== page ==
Leaders here, meanwhile, have emphasised the uniqueness of a Chinese Singaporean cultural identity that is distinct from a greater Chinese culture.
The need for such an emphasis is felt even as most Chinese Singaporeans connect with the Singaporean identity. Over four in five of the 1,000-plus Chinese survey respondents in a study on ethnic identity by the Institute of Policy Studies (IPS) and Channel News Asia last November said they either identified more with their Singaporean identity or with both their ethnic and Singaporean identity.
At the opening of the Singapore Chinese Cultural Centre (SCCC) last year, Prime Minister Lee Hsien Loong noted that more than 50 years after independence, Singaporeans can speak of a Singaporean Chinese culture, just as how there is a Singaporean Malay culture and a Singaporean Indian culture.
He also sketched out a definition of what this distinctiveness entails: While a Chinese Singaporean may be proud of being a Chinese, he is also "increasingly conscious" that his "Chineseness'"is different from the Chineseness of the Malaysian and Indonesian Chinese, or the Chineseness of the people in China or Hong Kong or Taiwan.
Prof Tan notes that while there are no signs of overt competition between the CCC and SCCC, there may still be uneasiness if they were to collaborate on programmes together. "I wonder if both sides feel that they might be putting themselves down. (For instance), are we saying that we are not confident of our own culture, and we need to rely on the CCC?"
But Dr Neo Peng Fu, 56, the Singaporean director of CI-NTU, believes that the Chinese influence can strengthen Chinese Singaporeans' ethnic identity if handled properly.
Prof Kuo agrees, saying: "If you objectively look at what China has achieved, it can also lead to a sense of pride, or at least a (greater) sense of identity because of our cultural affinity with them."
After all, it is difficult to draw a clear line between Singaporean Chinese culture and the greater Chinese culture, says Dr Neo. While his institute offers classes in ink painting, for example, Singapore also has a rich heritage of such paintings done in the local Nanyang style. "So would you say that this is our culture or their culture? It's not so black and white."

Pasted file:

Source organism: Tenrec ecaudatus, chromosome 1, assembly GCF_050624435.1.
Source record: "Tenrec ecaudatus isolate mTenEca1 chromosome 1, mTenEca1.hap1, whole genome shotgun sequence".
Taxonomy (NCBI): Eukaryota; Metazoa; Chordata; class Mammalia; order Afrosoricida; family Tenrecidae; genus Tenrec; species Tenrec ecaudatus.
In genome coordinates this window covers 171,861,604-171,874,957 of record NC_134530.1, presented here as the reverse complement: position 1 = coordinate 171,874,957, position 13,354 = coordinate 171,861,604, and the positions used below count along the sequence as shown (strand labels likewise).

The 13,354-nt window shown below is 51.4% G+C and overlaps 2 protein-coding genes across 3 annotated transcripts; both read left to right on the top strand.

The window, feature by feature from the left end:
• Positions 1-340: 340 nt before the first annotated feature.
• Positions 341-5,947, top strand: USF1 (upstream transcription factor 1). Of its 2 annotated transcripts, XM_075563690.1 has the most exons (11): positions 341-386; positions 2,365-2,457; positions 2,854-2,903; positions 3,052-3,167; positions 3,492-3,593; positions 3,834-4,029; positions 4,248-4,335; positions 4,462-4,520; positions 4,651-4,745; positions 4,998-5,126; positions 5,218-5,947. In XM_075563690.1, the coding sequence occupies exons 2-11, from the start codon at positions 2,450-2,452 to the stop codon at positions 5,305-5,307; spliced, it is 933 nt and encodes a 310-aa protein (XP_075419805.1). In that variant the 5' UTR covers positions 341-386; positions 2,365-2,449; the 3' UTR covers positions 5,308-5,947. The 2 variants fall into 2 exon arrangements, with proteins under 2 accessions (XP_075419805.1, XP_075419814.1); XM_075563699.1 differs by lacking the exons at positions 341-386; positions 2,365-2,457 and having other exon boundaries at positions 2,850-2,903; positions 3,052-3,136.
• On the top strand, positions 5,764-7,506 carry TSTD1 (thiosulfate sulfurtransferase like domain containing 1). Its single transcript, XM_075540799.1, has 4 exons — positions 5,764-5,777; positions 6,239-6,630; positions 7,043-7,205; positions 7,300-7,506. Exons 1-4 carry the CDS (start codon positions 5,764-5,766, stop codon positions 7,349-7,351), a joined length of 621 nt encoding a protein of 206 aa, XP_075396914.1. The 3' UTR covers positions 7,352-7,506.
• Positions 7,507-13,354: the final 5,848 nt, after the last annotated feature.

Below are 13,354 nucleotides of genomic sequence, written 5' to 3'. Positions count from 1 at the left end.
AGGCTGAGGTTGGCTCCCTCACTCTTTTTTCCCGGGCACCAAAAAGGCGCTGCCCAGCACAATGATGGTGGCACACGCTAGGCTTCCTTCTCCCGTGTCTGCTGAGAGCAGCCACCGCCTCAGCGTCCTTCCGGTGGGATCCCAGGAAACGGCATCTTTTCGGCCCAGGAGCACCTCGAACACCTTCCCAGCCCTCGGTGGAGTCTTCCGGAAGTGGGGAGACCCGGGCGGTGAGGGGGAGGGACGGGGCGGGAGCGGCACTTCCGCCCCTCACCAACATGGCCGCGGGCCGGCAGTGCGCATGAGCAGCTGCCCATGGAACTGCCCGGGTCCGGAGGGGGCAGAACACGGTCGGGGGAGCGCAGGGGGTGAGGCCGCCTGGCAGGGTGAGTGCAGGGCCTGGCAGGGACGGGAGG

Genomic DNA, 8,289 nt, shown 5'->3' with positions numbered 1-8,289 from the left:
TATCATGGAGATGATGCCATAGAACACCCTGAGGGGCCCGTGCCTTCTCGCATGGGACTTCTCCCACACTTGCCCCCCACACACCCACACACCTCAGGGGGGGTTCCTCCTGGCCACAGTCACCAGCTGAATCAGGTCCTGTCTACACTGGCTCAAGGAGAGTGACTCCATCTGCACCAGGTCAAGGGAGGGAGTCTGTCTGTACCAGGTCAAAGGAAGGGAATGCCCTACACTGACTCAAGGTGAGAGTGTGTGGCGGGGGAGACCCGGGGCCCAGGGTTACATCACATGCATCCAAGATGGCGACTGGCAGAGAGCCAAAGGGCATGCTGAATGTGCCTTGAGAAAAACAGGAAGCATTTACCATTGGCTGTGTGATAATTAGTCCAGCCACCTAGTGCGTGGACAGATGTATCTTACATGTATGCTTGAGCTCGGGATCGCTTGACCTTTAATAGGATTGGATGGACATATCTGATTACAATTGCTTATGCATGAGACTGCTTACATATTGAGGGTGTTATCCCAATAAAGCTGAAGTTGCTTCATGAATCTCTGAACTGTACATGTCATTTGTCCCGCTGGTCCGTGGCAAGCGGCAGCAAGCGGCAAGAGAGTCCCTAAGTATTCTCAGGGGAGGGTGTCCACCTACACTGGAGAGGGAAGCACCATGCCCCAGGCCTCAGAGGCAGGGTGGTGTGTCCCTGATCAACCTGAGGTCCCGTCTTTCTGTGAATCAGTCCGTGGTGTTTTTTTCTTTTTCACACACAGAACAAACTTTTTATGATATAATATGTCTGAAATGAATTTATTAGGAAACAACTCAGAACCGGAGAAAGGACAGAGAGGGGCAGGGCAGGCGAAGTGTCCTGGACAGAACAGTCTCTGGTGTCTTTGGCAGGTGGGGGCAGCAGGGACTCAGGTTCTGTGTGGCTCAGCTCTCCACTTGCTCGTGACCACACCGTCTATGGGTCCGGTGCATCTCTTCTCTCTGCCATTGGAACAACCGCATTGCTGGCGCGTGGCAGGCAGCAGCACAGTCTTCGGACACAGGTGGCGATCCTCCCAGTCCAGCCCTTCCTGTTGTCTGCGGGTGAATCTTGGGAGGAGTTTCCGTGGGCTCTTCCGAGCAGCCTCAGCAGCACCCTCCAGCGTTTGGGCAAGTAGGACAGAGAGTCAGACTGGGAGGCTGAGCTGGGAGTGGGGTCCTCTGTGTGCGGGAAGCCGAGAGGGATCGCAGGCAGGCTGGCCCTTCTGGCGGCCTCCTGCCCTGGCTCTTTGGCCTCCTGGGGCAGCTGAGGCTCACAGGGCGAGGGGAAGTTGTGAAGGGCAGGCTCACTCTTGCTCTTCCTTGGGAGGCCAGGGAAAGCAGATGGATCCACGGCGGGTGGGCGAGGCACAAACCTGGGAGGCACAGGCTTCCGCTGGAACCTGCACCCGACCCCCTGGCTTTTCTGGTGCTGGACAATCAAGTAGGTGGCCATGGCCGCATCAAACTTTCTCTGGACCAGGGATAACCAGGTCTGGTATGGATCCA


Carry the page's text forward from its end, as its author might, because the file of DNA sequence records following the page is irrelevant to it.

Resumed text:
THE KEY IS ENGAGEMENT
Still, some may raise their eyebrows at the presence of the Confucius Institute here. But Dr Neo believes that actively engaging China is a far better approach than being confrontational or ignoring developments. CI-NTU, he adds, has autonomy over how it runs and designs programmes, and 80 per cent of its operating expenses is funded from its own revenue.
Parliamentary Secretary for Culture, Community and Youth Baey Yam Keng, who has researched China's cultural diplomacy, says engaging with a globalising China can allow it and the rest of the world to better understand Singapore's multilingual, multicultural context.
Local jazz singer Nathan Hartono's participation in popular Chinese variety show Sing! China in 2016, for example, has shed light in China on the cultural background of Singaporeans. Mr Baey says although younger Singaporeans speak Mandarin and sing Chinese songs, the way they process their thoughts and express themselves is still predominantly in English.